Task 1: Find great art that you like
The only tools you need for this activity are your imagination and a picture of a work of art you like or find interesting. Browse the online collections of some museums and search the keyword field for ideas (for example, “portrait” or “dog”). If you have a certain unusual item that you think would work well—like a globe, an easel, or a special outfit, hat, or activity—you can start by searching for that, too.
Many museums have great online collections with images available to download and use for free: Here are some museums to try:
LACMA (Los Angeles County Museum of Art)
The Met (Metropolitan Museum of Art)
Cleveland Museum of Art
Indianapolis Museum of Art
Art Institute of Chicago
The Walters (Baltimore)
The National Gallery (Washington DC)
And of course, you could try a Google Image search for “painting [keyword],” “sculpture [keyword],” or whatever else you like. You must use art from a major museum. If you need help choosing an image, look at the #betweenartandquarantine for inspiration on Instagram.
Here are some examples from last semester’s class. opens in new window
Now that you’ve found your image, pick the objects you’d like to use. Any objects are fine: from a blank piece of paper to your most elaborate hat. You must use at least 3 household items, but you’re welcome to use as many as you like.
Task 2: Strike the Pose and Photograph
Enlist a pet. Get your dogs, cats, bunnies, and even ferrets into the mix.
Make a face, strike a pose. If you’re interested in re-creating a portrait or group scene, pay attention to the facial expressions—they really make it. If you’re reenacting a scene with multiple figures, pay attention to the poses. For a family activity, look for a domestic or dinner scene.
Pay attention to lighting. Try to imagine where the light in the artwork is coming from and orient your composition so a window or lamp is casting similar light onto the scene. Also, you can consider using filters on your camera to recreate the lighting. In bright daylight, windows offer a blue-tinged light, while most lamps cast a warmer glow.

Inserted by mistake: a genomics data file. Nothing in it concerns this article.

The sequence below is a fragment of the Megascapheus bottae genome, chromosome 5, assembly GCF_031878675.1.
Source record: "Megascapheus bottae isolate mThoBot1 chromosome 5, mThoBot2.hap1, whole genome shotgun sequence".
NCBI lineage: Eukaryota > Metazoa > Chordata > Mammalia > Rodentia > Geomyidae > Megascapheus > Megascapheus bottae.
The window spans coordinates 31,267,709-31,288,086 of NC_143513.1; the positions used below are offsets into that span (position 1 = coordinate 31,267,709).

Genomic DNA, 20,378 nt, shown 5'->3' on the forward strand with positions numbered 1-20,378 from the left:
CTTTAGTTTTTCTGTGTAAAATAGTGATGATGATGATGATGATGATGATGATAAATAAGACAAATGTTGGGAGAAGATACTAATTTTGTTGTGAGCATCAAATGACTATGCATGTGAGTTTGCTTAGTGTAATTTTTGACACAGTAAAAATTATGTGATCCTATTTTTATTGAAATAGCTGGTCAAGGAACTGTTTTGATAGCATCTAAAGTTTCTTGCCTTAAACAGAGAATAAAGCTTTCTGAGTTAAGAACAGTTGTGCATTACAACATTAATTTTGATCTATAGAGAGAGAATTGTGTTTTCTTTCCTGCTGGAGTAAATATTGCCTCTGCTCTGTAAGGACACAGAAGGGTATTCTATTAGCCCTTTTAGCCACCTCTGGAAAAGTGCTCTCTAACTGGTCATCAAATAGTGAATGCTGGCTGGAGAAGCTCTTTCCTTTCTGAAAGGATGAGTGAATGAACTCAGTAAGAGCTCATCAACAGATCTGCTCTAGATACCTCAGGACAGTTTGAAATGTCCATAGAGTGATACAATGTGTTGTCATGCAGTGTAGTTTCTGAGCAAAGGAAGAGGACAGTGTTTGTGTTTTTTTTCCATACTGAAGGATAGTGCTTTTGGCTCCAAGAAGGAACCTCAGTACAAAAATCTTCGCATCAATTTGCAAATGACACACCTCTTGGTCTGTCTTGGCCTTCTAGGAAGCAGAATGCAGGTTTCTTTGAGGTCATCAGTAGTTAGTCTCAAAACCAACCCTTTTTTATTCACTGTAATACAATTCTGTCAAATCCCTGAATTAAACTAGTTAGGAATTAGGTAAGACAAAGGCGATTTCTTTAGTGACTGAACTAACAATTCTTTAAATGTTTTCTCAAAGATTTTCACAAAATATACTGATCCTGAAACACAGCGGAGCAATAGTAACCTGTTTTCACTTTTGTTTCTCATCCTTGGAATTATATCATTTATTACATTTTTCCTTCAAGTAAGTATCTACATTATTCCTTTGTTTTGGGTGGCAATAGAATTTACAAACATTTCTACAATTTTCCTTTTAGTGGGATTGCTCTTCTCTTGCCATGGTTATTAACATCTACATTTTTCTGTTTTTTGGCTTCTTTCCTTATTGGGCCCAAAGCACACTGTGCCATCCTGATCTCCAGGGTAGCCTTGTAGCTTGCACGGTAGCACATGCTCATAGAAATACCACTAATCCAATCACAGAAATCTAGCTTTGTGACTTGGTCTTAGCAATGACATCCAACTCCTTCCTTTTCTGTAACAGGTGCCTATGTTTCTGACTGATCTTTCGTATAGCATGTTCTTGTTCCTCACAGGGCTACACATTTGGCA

Think abstractly. If you’re having trouble re-creating an artwork’s appearance, try focusing on shapes over colors.
Make it snack-able. Edible art counts too.
Use a smartphone camera or a digital camera to take a photo (if you’re posing, have a member of the household do it for you; if you live alone, use the front-facing camera on your smartphone, or the camera on your computer). You may want to do several and pick the best one. If you want to unite the two photos—the original and the re-creation—into a single image, you can use photo-editing software like Photoshop or use a phone app like PicCollage. Or you can insert each image into a word doc and take a screenshot (that’s what I did, and it’s easy!)
Task 3: Post your work
Now post the original artwork and your recreation to the Quarantine Art forum. Follow the directions for posting an image to our discussion board in Brightspace.
Tell us three things.
The title of the original artwork and the artist
Why you chose this image
What was the hardest part of recreating this piece
Task 4: Respond to three classmate’s posts
Be sure to make your responses meaningful and use art vocabulary!
Please note: the submission link for this assignment will be available the Friday before it is due, and will appear on the next screen.
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